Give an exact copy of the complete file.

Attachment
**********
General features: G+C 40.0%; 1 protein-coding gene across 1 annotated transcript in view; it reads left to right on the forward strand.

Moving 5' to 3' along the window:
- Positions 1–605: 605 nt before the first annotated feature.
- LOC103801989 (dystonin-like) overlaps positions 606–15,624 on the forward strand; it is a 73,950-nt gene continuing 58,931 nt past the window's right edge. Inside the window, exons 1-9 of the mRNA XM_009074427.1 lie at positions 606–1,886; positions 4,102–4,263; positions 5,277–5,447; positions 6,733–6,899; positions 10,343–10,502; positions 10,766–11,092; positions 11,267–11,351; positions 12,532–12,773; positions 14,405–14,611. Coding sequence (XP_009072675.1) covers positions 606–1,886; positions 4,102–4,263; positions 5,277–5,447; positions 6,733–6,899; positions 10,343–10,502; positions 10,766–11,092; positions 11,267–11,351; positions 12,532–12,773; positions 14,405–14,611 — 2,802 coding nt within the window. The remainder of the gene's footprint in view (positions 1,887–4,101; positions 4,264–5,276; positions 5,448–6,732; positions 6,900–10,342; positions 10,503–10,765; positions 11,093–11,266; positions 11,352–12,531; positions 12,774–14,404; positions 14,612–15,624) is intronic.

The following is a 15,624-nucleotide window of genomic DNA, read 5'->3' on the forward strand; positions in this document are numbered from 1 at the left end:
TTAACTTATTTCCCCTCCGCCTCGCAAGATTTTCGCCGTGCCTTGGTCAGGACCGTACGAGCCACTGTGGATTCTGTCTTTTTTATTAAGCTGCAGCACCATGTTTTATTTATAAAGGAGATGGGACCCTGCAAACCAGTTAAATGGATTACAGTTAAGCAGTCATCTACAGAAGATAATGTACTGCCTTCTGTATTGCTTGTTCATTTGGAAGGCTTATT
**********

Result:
General features: G+C 40.0%; 1 protein-coding gene across 1 annotated transcript in view; it reads left to right on the forward strand.

Moving 5' to 3' along the window:
- Positions 1–605: 605 nt before the first annotated feature.
- LOC103801989 (dystonin-like) overlaps positions 606–15,624 on the forward strand; it is a 73,950-nt gene continuing 58,931 nt past the window's right edge. Inside the window, exons 1-9 of the mRNA XM_009074427.1 lie at positions 606–1,886; positions 4,102–4,263; positions 5,277–5,447; positions 6,733–6,899; positions 10,343–10,502; positions 10,766–11,092; positions 11,267–11,351; positions 12,532–12,773; positions 14,405–14,611. Coding sequence (XP_009072675.1) covers positions 606–1,886; positions 4,102–4,263; positions 5,277–5,447; positions 6,733–6,899; positions 10,343–10,502; positions 10,766–11,092; positions 11,267–11,351; positions 12,532–12,773; positions 14,405–14,611 — 2,802 coding nt within the window. The remainder of the gene's footprint in view (positions 1,887–4,101; positions 4,264–5,276; positions 5,448–6,732; positions 6,900–10,342; positions 10,503–10,765; positions 11,093–11,266; positions 11,352–12,531; positions 12,774–14,404; positions 14,612–15,624) is intronic.

The following is a 15,624-nucleotide window of genomic DNA, read 5'->3' on the forward strand; positions in this document are numbered from 1 at the left end:
TTAACTTATTTCCCCTCCGCCTCGCAAGATTTTCGCCGTGCCTTGGTCAGGACCGTACGAGCCACTGTGGATTCTGTCTTTTTTATTAAGCTGCAGCACCATGTTTTATTTATAAAGGAGATGGGACCCTGCAAACCAGTTAAATGGATTACAGTTAAGCAGTCATCTACAGAAGATAATGTACTGCCTTCTGTATTGCTTGTTCATTTGGAAGGCTTATT